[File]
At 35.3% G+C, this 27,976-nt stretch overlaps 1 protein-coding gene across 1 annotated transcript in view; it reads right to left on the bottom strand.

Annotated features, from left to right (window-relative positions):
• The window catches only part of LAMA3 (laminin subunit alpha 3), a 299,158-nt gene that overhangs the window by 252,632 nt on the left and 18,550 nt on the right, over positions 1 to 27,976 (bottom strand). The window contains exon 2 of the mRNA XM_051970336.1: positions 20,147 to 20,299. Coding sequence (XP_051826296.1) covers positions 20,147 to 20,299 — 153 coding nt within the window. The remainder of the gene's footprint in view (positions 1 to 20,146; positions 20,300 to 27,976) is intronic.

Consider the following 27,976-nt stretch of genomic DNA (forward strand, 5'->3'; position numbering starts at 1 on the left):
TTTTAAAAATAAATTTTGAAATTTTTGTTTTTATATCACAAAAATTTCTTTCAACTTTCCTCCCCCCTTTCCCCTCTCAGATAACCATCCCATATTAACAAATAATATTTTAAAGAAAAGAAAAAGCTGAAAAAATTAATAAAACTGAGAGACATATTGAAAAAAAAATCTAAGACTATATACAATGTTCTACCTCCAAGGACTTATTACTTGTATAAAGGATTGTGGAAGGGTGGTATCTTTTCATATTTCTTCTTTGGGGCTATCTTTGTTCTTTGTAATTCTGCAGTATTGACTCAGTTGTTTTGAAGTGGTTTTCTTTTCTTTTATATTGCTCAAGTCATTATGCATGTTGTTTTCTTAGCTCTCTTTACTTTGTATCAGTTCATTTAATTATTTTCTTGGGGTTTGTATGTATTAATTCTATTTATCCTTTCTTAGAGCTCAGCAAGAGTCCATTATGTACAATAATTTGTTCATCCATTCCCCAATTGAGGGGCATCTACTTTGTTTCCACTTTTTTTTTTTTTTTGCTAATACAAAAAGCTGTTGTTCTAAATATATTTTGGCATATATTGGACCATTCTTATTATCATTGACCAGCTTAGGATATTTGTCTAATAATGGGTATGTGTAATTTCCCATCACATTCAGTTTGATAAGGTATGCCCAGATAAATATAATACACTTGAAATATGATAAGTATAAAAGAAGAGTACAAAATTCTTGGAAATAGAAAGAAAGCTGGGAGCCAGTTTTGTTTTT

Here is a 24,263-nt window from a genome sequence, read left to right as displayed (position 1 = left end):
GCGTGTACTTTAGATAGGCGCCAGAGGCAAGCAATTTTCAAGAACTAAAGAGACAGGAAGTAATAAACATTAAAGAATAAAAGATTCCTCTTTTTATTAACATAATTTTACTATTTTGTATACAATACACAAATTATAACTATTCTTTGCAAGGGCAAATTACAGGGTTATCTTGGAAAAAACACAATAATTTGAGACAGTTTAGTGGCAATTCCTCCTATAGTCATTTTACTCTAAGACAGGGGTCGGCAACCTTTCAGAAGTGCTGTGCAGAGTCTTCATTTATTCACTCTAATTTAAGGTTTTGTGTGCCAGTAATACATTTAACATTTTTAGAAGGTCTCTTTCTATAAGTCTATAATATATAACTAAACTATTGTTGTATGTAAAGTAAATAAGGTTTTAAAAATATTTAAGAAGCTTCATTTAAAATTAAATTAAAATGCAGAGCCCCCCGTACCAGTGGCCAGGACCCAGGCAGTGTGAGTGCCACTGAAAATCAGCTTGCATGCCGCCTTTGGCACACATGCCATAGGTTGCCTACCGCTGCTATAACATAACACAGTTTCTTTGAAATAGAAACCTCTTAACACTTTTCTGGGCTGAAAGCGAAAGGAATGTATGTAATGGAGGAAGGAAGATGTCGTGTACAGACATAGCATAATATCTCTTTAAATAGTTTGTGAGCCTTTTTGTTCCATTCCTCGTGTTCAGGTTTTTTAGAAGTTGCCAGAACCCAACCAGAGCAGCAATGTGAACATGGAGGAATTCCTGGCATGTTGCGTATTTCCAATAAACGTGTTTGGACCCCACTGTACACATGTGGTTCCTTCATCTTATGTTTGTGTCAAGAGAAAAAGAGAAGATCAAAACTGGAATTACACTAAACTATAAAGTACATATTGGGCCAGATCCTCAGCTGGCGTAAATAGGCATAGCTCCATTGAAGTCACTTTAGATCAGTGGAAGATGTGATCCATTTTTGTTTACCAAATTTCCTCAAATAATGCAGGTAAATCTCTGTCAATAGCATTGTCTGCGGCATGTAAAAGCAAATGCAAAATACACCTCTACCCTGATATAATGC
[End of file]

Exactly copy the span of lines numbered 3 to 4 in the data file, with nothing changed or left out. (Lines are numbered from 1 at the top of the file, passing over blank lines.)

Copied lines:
• The window catches only part of LAMA3 (laminin subunit alpha 3), a 299,158-nt gene that overhangs the window by 252,632 nt on the left and 18,550 nt on the right, over positions 1 to 27,976 (bottom strand). The window contains exon 2 of the mRNA XM_051970336.1: positions 20,147 to 20,299. Coding sequence (XP_051826296.1) covers positions 20,147 to 20,299 — 153 coding nt within the window. The remainder of the gene's footprint in view (positions 1 to 20,146; positions 20,300 to 27,976) is intronic.

Consider the following 27,976-nt stretch of genomic DNA (forward strand, 5'->3'; position numbering starts at 1 on the left):